I know there are many benefits to plastic and it plays a vital role in most of our lives. It's in our homes, vehicles, protective gear, technology, plastic is literally everywhere. Plastic packaging has its benefits, and I want to use it wisely, for our products and the products we purchase.

 

Plastic By The Numbers Guide

Want to know what the number in the chasing arrow means and which plastics are recycled and/or which plastics can be repurposed at home?

PET chasing arrow
PETE chasing arrow

#1 - PET - Polyethylene Terephthalate - PET is a clear plastic commonly used in products made for water and soda bottles. Because these bottles are easier to sort, and since many states offer small refunds for returning empties to the store about 25 - 30 percent of this type of plastic is recycled. The plastic is smashed down and shredded into flakes to be used in making other products.

Products made from PET plastic should be recycled but not be reused at home because it may leach carcinogens.

HDPE chasing arrow

#2 - HDPE - High-density Polyethylene - HDPE plastic is very popular in products ranging from detergent bottles, toys, food containers, milk jugs, and household chemical containers. HDPE holds up under hot and cold conditions and is very durable. It is used in making park benches, trash cans, and picnic tables just to name a few.

Containers made from HDPE are recyclable and can be cleaned and reused at home.  Even though HDPE is recyclable it is estimated that only 30 - 34 percent of products made from HDPE are being recycled in the U.S.

PVC chasing arrow

#3 - PVC - Polyvinyl Chloride - PVC is a strong plastic and you'd likely find it in your home in one form or another. It holds up well in most weather conditions so it makes good window frames, pipes, and packaging materials. Up until 2006 PVC was commonly used for plastic wrap. Even though it isn't a common practice any longer the alternatives aren't necessarily safe either. You should never heat food in the microwave with any type of plastic wrap due to possible leaching of toxic chemicals. PVC is rarely recycled and typically ends up in the landfill or oceans. It should never be reused for food applications.

Over time PVC releases toxins, and should be avoided.

LDPE chasing arrow

#4 - LDPE - Low-density Polyethylene - LDPE is highly used in the food industry for squeezable bottles, grocery bags, shrink wrap, toothpaste tubes, and other types of food packaging. Many grocery stores ask that you bring your old plastic grocery bag back to be recycled. Most local recycling programs don't have the technology to handle LDPE plastic. Most LDPE plastic ends up in the landfill or ocean.

There are concerns about how safe LDPE plastic is, it is considered less safe than #2 and #5 but there is a risk it could leach chemicals.

PP chasing arrow

#5 - PP - Polypropylene - Even though plastic made from PP is considered one of the safest plastics (along with HDPE) it is rarely recycled. PP is often used for shampoo bottles, yogurt containers, cereal box liners, disposable diapers, packing tape, and chip bags. As recycling companies develop programs and are able to better sort out PP plastic there is a market for it. For now most PP plastic ends up in the landfill or ocean.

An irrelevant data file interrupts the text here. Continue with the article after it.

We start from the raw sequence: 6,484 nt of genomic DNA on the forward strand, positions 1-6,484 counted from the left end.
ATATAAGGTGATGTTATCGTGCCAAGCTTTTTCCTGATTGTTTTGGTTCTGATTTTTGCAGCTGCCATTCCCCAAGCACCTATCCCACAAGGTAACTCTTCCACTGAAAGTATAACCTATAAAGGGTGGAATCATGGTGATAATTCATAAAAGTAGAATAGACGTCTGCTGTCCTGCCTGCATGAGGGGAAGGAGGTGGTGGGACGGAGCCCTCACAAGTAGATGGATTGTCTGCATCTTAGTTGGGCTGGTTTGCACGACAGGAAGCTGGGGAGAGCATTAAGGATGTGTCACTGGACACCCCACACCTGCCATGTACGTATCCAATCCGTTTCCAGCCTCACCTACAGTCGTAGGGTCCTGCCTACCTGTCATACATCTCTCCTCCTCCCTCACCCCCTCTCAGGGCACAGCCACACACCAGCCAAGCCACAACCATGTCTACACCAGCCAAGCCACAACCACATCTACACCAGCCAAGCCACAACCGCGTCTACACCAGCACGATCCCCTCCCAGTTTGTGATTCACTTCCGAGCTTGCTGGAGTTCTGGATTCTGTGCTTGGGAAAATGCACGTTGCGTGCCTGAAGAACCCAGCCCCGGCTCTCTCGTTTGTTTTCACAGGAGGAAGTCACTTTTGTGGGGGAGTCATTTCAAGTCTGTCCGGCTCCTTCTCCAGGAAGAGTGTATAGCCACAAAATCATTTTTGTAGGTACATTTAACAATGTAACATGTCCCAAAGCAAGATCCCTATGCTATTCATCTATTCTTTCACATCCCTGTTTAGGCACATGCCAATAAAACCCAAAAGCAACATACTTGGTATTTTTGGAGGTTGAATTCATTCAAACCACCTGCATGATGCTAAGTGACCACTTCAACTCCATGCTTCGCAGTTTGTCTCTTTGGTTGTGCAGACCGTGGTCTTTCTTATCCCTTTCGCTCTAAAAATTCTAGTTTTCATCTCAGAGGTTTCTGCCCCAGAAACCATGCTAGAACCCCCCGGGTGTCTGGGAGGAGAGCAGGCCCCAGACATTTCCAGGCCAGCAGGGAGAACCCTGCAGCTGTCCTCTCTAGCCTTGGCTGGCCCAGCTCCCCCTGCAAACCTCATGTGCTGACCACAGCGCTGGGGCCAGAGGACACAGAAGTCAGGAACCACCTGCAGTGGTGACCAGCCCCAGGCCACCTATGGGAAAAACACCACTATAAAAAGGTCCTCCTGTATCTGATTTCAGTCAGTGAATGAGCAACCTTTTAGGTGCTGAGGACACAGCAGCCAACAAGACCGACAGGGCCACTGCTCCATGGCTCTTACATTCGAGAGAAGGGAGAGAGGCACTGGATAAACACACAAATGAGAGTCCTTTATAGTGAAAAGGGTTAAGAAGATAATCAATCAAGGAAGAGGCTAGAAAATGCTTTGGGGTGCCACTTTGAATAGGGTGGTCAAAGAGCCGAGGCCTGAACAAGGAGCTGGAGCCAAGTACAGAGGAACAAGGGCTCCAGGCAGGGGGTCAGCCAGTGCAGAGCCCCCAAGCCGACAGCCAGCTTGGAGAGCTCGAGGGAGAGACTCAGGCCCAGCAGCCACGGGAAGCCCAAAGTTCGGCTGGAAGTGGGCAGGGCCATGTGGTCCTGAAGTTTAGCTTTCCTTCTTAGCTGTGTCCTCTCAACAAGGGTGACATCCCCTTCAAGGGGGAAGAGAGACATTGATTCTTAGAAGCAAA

PS chasing arrow

#6 - PS - Polystyrene - PS is your typical styrofoam used for disposable cups, food containers, and packing peanuts. I think this was one of the first plastic people recognized as a "bad" plastic and started building awareness. PS isn't considered safe because it contains chemicals that have been linked to causing health problems.

PS breaks down easily and accounts for over 1/3 of what's in our landfills. Even though there is technology to recycle PS, there isn't a market for it. Beaches all over the world have bits and pieces of PS floating around and there are major concerns about the amount of marine life that has consumed PS and the effects this will have.

PS should be avoided!

OTHER chasing arrow

#7 - Other - The 'Other' category makes up any other types of plastic or a combination of the above. The Other, category includes plastics with BPA and should never be used again unless they have the PLA compostable coding. Shockingly, this type of plastic is common in baby bottles, sippy cups, car parts, and food containers.

This type of plastic is almost never recycled and ends up in the landfill or ocean.

OTHER plastics should be avoided!

Conclusion

For me, what it boils down to is understanding that not all plastics are the same. It takes resources and a market to be able to recycle most plastics. Some plastics are just downright dangerous and the planet has been polluted with them for decades.

Understanding our local recycling programs is important. By following the guidelines it makes it easier for recyclers to do their job.

Make informed decisions and don't be wasteful. Reuse whenever you can and find alternatives that serve the same purpose as plastic, many will last years and drastically reduce the amount of plastic you consume.